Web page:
Fluorescence approach activates glutamate receptors to better understand brain pathology

The α-amino-3-hydroxy-5-methyl-4-isoxazolepropionic acid (AMPA)-type glutamate receptor ensures that neurotransmission proceeds at a breakneck pace from cell to cell in the brain. Seeking to understand its activation mechanisms, a team of researchers at the Leibniz Institute for Molecular Pharmacology (FMP; Berlin, Germany) used fluorescence resonance energy transfer (FRET; a fluorescence imaging approach) to watch these activated receptors at work. By doing so, the researchers detected movements of unexpected parts of the receptor optically and electrically at the same time, which could lead to new ways to see into the brain—including in pathological situations.

AMPA-type glutamate receptors (AMPARs) in the brain ensure that neurotransmitter messages are transmitted across synapses with extreme speed. This lightning-fast synaptic transmission is essential for everything we do, think, and remember, so AMPARs are the most common excitatory receptors in the brain and essential for our survival.

Schematic of the AMPA-type glutamate receptor (AMPAR). (Picture: FMP/Andrew Plested)

Although the binding of neurotransmitters to AMPARs is quite well understood, its activation mechanisms have not been fully unraveled. So, the research team—led by Dr. Andrew Plested and PhD student Ljudmila Katchan—used FRET to make the activation of AMPARs optically visible. They found that neurotransmitters drive conformational changes in two intracellular regions of the receptor, as well as at extracellular location where the glutamate binds to the receptor. Even more, the researchers were able to watch the receptor activity in real time. The motivation for this research is that given a receptor that has big enough changes in its light output, they could also watch synapses.

Research group leader Plested explained that his team's purpose with their work was to simultaneously measure activation optically and electronically. Collaborators from Anders Kristensen's team at the University of Copenhagen (Denmark) first saw definite optical signals with fluorescence-lifetime imaging microscopy (FLIM), but this method is too slow to see activation. "We have provided the proof of principle, opening the door to use this technique for research into the functional properties of other signaling molecules in the brain," Plested says.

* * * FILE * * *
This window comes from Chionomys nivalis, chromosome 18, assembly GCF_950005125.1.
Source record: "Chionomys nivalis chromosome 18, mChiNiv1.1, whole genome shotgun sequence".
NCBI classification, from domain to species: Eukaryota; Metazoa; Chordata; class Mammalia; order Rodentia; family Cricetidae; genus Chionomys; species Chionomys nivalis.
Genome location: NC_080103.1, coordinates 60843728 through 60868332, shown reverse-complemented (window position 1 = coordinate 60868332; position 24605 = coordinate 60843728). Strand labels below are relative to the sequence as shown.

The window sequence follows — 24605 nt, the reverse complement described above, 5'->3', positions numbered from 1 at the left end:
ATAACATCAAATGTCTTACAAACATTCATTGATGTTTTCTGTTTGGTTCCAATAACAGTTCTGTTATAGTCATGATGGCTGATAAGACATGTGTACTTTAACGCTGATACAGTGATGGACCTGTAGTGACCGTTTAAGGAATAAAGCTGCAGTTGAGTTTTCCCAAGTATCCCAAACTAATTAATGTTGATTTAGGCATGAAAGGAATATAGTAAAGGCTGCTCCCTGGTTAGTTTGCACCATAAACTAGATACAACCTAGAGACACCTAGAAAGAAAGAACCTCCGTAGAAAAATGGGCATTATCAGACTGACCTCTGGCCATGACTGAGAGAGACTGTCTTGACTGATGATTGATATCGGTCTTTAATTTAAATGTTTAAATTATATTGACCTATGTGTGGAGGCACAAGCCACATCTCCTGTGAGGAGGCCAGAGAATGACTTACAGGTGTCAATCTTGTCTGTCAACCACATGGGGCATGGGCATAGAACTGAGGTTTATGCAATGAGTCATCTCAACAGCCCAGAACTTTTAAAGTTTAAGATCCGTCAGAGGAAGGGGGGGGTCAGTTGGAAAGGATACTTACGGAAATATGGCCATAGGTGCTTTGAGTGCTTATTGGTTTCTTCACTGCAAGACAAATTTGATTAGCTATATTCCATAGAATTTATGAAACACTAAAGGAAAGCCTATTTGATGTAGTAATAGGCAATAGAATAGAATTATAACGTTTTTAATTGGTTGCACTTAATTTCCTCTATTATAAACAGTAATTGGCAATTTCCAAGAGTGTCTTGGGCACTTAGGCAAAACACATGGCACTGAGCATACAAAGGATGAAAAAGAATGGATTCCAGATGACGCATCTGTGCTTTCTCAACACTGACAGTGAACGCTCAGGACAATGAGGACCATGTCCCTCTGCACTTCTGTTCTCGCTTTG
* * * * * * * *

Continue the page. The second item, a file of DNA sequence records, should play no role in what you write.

The researchers now want to investigate other molecules essential for neurotransmission, beginning with cell cultures and later in the brain. Even if all (billions) synapses in the brain cannot be visualized at once with the new method, following just a handful of them could give new insights into thinking, Plested explains. Moreover, he says, these approaches could one day help to gain a better understanding about neurodegenerative diseases, including the activity or function of the lost synapses and the ones that remain.

Full details of the work appear in the Proceedings of the National Academy of Sciences; for more information, please visit http://dx.doi.org/10.1073/pnas.1601747113.

Get All the BioOptics World News Delivered to Your Inbox

Subscribe to BioOptics World Magazine or email newsletter today at no cost and receive the latest news and information.

 Subscribe Now
Related Articles

New bioimaging technique offers clear view of nervous system

Scientists at Ludwig-Maximilians University have developed a technique for turning the body of a deceased rodent entirely transparent, revealing the central nervous system in unprecedented clarity....

Fluorescent jellyfish proteins light up unconventional laser

Safer lasers to map your cells could soon be in the offing -- all thanks to the humble jellyfish. Conventional lasers, like the pointer you might use to entertain your cat, produce light by emittin...

Eye test that pairs two in vivo imaging methods may detect Parkinson's earlier

A low-cost, noninvasive eye test pairs two in vivo imaging methods to help detect Parkinson's before clinical symptoms appear.

Fluorescence microscopy helps provide new insight into how cancer cells metastasize

By using fluorescence microscopy, scientists have discovered an alternate theory on how some cancer cells metastasize.


Neuro15 exhibitors meet exacting demands: Part 2

Increasingly, neuroscientists are working with researchers in disciplines such as chemistry and p...

Why be free?

A successful career contributed to keeping OpticalRayTracer—an optical design software program—fr...

LASER Munich 2015 is bio-bent

LASER World of Photonics 2015 included the European Conferences on Biomedical Optics among its si...

White Papers

Understanding Optical Filters

Optical filters can be used to attenuate or enhance an image, transmit or reflect specific wavele...

How can I find the right digital camera for my microscopy application?

Nowadays, image processing is found in a wide range of optical microscopy applications. Examples ...



Twitter- BioOptics World

Copyright © 2007-2016. PennWell Corporation, Tulsa, OK. All Rights Reserved.PRIVACY POLICY | TERMS AND CONDITIONS